Magda Arnold (1903-2002) was a devout Roman Catholic.

Mind/Body Dualism

Rand never discussed the mind/body problem in any detail, but her general approach was that conscious states could not be reduced completely to brain processes. Official Objectivist Harry Binswanger says, “Yes I am a dualist. . . . We [Objectivists] believe that both consciousness and matter exist and neither is reducible to the other.” Dualism is traced back to Plato and Aristotle, and its most famous advocate in modern philosophy was Rene Descartes.

Reason Is Man’s Distinctive Characteristic

Rand’s definition of man as a rational animal was hardly unique. As von Mises says, “Reason is man's particular and characteristic feature.”

- Neil Parille

3 comments:

Jay said...

It should be noted that a philosopher might advocate commonly held ideas but present new arguments for them, integrate them differently into his system, or extend them in ways previously not done.

I think this is her main achievement. Instead of advocating ideas in a vacuum, she tied them together into a very coherent and powerful message. The sum was what Diana Hsieh called "a major departure from traditional moral systems."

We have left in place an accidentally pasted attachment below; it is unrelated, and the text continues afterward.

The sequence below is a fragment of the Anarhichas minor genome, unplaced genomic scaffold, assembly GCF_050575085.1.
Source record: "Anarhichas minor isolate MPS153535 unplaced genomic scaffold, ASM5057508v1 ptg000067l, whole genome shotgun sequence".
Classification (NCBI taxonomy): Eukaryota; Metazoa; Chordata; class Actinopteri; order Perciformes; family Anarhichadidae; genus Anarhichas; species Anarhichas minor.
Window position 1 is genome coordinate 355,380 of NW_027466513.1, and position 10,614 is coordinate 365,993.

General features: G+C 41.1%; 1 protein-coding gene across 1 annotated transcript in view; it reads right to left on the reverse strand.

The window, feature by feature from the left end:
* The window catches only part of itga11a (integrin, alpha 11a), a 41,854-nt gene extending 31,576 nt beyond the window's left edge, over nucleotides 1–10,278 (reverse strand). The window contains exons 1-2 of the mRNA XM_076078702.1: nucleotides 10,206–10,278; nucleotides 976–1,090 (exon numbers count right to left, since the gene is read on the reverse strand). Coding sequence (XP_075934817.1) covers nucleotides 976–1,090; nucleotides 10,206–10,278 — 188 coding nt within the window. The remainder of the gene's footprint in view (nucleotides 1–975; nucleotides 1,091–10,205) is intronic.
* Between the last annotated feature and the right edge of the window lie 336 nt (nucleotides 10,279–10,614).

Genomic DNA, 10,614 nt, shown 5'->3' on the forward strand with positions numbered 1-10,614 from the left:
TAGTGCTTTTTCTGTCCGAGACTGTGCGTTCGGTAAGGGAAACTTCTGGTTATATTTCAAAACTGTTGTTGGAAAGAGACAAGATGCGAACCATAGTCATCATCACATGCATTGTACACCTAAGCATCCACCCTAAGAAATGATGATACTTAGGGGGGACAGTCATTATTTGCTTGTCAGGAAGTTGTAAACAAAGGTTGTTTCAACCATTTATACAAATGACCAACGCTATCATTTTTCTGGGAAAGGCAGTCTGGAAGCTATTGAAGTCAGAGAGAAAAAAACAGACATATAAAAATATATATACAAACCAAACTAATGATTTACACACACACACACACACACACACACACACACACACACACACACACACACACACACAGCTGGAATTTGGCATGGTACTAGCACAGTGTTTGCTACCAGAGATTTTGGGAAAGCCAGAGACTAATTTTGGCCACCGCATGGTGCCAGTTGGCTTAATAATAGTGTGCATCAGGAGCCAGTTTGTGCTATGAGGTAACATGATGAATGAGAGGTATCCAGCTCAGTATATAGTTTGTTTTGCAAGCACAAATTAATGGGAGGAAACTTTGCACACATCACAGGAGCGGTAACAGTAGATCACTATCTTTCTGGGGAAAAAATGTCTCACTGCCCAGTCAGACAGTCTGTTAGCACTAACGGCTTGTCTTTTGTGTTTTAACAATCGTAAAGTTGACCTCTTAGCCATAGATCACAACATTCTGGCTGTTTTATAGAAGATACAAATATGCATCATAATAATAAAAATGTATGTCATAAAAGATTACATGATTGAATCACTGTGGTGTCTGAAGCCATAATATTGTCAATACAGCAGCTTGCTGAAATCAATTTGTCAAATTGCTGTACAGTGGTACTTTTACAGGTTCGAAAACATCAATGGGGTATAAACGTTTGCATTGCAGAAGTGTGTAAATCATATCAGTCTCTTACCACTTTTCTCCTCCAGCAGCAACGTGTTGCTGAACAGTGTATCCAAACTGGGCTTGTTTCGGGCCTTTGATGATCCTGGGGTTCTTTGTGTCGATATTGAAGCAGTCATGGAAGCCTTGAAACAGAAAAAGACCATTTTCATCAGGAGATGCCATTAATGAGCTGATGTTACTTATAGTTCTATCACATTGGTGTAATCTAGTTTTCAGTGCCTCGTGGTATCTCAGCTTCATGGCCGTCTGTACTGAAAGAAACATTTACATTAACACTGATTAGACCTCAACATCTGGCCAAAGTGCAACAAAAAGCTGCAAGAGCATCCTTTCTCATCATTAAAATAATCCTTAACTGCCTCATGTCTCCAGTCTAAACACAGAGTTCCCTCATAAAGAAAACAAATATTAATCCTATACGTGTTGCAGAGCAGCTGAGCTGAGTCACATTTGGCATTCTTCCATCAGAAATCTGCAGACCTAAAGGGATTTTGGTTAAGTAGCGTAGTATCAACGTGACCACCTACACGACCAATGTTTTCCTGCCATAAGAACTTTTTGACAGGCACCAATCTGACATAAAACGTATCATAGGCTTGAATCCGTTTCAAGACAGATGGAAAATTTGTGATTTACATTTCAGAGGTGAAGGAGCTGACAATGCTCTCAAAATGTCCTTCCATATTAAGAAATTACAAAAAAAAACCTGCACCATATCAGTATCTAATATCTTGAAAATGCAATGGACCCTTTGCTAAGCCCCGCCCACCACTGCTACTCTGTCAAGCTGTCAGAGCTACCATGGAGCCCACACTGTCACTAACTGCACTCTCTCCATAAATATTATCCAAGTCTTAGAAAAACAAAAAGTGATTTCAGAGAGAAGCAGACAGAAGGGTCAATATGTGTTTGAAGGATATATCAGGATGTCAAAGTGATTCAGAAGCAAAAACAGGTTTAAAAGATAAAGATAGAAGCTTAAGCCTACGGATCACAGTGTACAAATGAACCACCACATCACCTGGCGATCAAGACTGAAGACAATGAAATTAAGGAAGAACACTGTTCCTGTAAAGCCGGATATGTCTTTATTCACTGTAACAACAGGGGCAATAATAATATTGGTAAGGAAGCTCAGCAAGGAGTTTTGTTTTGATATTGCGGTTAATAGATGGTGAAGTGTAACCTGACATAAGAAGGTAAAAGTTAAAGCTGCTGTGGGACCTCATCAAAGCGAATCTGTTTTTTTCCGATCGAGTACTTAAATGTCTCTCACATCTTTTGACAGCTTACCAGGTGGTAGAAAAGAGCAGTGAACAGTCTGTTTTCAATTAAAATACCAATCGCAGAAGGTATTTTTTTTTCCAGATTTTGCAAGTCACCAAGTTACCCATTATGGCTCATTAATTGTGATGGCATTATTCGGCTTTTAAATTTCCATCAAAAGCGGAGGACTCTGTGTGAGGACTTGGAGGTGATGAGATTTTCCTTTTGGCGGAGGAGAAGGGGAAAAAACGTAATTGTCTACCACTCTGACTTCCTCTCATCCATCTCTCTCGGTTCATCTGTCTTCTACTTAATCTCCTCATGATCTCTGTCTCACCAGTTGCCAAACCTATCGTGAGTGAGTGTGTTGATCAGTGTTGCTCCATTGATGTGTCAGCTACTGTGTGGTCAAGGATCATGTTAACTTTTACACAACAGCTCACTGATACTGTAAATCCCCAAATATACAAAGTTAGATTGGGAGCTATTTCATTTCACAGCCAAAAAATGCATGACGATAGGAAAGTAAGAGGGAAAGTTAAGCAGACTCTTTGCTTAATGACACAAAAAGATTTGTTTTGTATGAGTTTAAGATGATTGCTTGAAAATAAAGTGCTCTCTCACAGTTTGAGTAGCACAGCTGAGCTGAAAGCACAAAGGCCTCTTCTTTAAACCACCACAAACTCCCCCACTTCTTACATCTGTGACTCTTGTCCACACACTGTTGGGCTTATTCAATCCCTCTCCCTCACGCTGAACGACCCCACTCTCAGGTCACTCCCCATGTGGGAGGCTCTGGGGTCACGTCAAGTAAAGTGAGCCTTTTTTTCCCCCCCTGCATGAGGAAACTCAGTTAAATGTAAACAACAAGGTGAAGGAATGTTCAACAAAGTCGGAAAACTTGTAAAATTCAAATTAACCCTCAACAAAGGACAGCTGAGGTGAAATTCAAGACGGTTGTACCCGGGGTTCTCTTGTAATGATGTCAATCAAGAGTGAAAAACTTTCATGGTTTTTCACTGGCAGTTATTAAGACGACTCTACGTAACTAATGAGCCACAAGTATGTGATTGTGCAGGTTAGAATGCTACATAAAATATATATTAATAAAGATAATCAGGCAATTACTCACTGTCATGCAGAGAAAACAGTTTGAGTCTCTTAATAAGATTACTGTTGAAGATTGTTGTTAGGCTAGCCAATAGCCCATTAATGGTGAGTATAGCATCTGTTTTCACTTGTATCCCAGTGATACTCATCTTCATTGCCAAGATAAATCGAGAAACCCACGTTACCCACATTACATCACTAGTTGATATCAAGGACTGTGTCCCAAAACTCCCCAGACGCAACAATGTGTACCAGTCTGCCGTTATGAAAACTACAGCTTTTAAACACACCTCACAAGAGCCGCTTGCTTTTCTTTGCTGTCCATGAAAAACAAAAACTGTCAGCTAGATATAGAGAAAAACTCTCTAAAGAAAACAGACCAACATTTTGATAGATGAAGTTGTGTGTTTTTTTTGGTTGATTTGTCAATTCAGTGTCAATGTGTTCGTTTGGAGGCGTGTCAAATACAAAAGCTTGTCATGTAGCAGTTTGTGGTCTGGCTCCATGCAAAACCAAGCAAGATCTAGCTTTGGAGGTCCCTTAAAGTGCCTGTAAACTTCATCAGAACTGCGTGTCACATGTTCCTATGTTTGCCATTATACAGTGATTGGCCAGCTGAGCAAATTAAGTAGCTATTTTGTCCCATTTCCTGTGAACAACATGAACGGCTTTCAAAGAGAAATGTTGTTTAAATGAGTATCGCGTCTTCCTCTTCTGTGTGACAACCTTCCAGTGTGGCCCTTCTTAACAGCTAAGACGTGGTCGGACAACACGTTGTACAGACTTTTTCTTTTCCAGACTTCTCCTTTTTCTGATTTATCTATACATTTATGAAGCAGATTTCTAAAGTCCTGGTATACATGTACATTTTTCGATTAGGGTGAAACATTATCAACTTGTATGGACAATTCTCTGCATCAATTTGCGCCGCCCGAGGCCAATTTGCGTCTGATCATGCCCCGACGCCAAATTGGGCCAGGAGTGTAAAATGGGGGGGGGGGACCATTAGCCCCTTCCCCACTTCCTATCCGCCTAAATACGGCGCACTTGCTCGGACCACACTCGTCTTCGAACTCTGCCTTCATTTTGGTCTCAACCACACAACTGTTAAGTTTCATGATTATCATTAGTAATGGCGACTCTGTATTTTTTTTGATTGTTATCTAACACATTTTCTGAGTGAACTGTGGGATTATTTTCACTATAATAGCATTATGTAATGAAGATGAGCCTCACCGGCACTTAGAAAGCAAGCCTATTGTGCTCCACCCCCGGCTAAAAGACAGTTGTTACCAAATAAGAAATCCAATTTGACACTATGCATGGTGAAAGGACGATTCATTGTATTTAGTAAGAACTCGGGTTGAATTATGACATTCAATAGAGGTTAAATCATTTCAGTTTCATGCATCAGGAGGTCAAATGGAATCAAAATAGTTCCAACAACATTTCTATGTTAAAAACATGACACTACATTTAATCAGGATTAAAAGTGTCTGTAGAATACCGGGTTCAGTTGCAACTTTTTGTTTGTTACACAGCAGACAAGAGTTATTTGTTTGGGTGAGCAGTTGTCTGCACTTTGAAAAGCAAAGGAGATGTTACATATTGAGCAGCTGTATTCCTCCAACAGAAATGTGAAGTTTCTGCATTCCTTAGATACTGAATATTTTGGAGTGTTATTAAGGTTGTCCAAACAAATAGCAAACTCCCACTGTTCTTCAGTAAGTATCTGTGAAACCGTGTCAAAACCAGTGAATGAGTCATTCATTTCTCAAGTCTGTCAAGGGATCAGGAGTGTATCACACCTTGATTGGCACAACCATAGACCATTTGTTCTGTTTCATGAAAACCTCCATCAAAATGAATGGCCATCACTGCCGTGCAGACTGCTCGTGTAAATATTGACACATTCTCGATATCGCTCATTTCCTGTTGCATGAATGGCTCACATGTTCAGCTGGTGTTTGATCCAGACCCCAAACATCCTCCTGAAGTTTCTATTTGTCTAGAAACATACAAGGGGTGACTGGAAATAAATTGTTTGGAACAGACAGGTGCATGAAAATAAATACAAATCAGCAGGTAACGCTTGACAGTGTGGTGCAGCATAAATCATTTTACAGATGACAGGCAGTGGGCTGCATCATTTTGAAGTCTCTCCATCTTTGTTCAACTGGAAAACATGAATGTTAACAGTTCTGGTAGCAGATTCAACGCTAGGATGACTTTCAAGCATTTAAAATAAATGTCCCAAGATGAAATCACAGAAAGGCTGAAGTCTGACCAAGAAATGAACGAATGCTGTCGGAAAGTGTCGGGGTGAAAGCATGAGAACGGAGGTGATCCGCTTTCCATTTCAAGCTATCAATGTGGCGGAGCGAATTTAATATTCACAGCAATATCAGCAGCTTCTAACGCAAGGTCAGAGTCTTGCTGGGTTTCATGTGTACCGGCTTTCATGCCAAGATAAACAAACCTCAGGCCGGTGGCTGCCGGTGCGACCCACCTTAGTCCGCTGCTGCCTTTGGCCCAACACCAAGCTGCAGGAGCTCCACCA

For example, the loudest advocates of freewill, historically, have been religious leaders. You have freewill, they said, to carry out His wishes. Rand held that freewill was a biological given. Furthermore, that you should employ it intelligently in the service of your own life and goals.

She rejected Original Sin within a radically new, egoistic theory of self-esteem. (Thanks in no small part to Nathaniel Branden, but still.)

She upheld reason in formulating principles and pursuing your egoistic well-being. When the school system has been under John Dewey's influence for decades, the importance of this cannot be stated enough.

I would also add that she helped reclaim reason from those who claim that it supports utilitarian/totalitarian ends.